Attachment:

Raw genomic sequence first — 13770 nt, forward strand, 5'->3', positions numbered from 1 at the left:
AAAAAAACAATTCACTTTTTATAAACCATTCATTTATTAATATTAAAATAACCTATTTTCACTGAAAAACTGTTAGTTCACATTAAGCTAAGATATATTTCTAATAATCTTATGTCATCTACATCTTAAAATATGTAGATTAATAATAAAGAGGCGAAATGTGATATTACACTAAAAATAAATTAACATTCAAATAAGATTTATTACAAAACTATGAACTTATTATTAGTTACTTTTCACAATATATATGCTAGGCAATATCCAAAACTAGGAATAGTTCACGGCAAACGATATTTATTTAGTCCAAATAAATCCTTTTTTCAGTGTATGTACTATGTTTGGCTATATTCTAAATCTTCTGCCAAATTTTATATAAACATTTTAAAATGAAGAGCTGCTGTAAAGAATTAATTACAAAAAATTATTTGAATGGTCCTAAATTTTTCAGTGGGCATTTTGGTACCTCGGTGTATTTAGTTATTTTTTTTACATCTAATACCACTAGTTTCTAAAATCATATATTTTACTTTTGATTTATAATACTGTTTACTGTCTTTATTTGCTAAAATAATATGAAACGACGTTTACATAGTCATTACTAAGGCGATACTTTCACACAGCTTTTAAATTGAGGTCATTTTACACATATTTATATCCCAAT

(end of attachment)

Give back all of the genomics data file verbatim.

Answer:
Raw genomic sequence first — 13770 nt, forward strand, 5'->3', positions numbered from 1 at the left:
AAAAAAACAATTCACTTTTTATAAACCATTCATTTATTAATATTAAAATAACCTATTTTCACTGAAAAACTGTTAGTTCACATTAAGCTAAGATATATTTCTAATAATCTTATGTCATCTACATCTTAAAATATGTAGATTAATAATAAAGAGGCGAAATGTGATATTACACTAAAAATAAATTAACATTCAAATAAGATTTATTACAAAACTATGAACTTATTATTAGTTACTTTTCACAATATATATGCTAGGCAATATCCAAAACTAGGAATAGTTCACGGCAAACGATATTTATTTAGTCCAAATAAATCCTTTTTTCAGTGTATGTACTATGTTTGGCTATATTCTAAATCTTCTGCCAAATTTTATATAAACATTTTAAAATGAAGAGCTGCTGTAAAGAATTAATTACAAAAAATTATTTGAATGGTCCTAAATTTTTCAGTGGGCATTTTGGTACCTCGGTGTATTTAGTTATTTTTTTTACATCTAATACCACTAGTTTCTAAAATCATATATTTTACTTTTGATTTATAATACTGTTTACTGTCTTTATTTGCTAAAATAATATGAAACGACGTTTACATAGTCATTACTAAGGCGATACTTTCACACAGCTTTTAAATTGAGGTCATTTTACACATATTTATATCCCAAT